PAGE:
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dc.contributor.authorBurton, Elissa
dc.contributor.authorFarrier, K.
dc.contributor.authorLewin, G.
dc.contributor.authorPetrich, M.
dc.contributor.authorBoyle, E.
dc.contributor.authorHill, Keith
dc.identifier.citationBurton, E. and Farrier, K. and Lewin, G. and Petrich, M. and Boyle, E. and Hill, K. 2018. Are interventions effective in improving the ability of older adults to rise from the floor independently? A mixed method systematic review.. Disability and Rehabilitation: pp. 1-11.

PURPOSE: To review available evidence on older people's ability to get up off the floor independently and determine the effectiveness of interventions to improve older adults' ability to rise from the floor. MATERIALS AND METHODS: Seven databases were searched between January 1975 and June 2018. Eligibility criteria included: people aged =60; interventions to improve strength/function including ability to get up off the floor (for intervention studies); comparison groups (for randomized and nonrandomized controlled trials); outcome: quantitative or qualitative evaluation of ability to get up off the floor. Selection of the studies was undertaken in three stages: (1) titles and abstracts were scanned by one reviewer, (2) full abstract screening by one reviewer, and (3) articles read in full by two reviewers. Results of all articles are summarized and randomized controlled trials (RCT) (where possible) were analyzed by meta-analysis to determine intervention effectiveness. RESULTS: Forty-one studies met inclusion criteria. For each of the RCTs that utilized resistance training and/or teaching the skill, a reduction in time to get up off the floor were reported. However, meta-analyses of all RCT interventions indicated no significant change in time for older people to get up off the floor independently with intervention (MD: -0.43[-1.38, 0.51]). Sub-analyses of interventions utilizing resistance training showed an improvement trending towards significance (MD: -0.81[-1.72, 0.09]). Heterogeneity between studies was high, therefore results should be viewed with some caution. CONCLUSIONS: Resistance training interventions may improve older people's ability to rise from the floor unassisted. However, knowledge of specific techniques to get up and the effect of simply practicing the task of getting off the floor need to be further explored. Implication for rehabilitation One in three older people living in the community fall each year One aspect of falling that is often overlooked is whether the older person can get themselves up off the floor independently or do they have to wait for assistance. Interventions that include resistance training may help the older person to be able to get up by themselves.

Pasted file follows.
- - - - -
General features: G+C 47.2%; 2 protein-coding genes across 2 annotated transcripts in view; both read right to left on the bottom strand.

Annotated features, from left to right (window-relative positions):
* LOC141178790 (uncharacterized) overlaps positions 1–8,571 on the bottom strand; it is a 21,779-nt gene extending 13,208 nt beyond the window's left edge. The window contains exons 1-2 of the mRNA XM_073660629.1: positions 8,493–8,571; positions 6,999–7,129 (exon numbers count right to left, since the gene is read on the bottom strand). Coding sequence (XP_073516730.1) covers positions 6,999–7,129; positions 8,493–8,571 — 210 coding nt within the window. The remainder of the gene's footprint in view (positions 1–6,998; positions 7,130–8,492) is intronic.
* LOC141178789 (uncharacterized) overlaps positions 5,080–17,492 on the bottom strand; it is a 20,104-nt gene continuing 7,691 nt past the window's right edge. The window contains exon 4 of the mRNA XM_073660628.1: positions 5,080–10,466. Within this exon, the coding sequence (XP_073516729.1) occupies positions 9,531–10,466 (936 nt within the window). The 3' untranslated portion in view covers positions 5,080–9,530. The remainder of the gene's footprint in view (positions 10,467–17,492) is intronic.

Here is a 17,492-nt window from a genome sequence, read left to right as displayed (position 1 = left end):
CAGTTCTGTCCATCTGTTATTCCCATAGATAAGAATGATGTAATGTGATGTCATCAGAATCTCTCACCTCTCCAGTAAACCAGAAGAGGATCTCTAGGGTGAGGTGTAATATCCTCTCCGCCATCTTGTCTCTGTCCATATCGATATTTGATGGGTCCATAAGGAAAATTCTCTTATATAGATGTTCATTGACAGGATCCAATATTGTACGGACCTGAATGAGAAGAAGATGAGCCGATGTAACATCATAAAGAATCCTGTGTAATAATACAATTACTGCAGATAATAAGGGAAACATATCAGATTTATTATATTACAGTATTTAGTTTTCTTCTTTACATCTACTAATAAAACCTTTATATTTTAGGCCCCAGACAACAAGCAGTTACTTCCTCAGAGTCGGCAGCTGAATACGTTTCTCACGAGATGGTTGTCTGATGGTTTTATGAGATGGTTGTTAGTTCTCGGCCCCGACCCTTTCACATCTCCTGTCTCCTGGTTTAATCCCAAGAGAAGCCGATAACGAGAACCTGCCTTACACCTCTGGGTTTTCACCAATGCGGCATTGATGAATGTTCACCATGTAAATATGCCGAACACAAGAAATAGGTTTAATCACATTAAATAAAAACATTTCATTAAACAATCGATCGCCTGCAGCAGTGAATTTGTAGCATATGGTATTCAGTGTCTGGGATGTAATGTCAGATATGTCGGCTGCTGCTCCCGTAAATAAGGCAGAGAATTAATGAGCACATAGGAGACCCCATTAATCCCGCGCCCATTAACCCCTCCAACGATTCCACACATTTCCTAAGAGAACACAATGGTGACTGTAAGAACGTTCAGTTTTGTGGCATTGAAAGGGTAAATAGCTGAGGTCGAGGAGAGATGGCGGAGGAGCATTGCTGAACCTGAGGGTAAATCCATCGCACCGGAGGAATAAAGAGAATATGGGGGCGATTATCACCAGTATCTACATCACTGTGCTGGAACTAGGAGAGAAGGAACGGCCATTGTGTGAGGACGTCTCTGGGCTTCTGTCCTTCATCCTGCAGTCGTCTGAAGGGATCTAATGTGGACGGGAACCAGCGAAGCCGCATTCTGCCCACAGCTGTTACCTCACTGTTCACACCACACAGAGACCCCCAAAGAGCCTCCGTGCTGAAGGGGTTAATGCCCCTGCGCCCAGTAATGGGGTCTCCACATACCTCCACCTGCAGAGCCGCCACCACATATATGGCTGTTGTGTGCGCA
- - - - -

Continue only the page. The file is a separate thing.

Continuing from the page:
dc.publisherInforma Healthcare
dc.titleAre interventions effective in improving the ability of older adults to rise from the floor independently? A mixed method systematic review.
dc.typeJournal Article
dcterms.source.titleDisability and Rehabilitation
curtin.departmentSchool of Physiotherapy and Exercise Science
curtin.accessStatusFulltext not available

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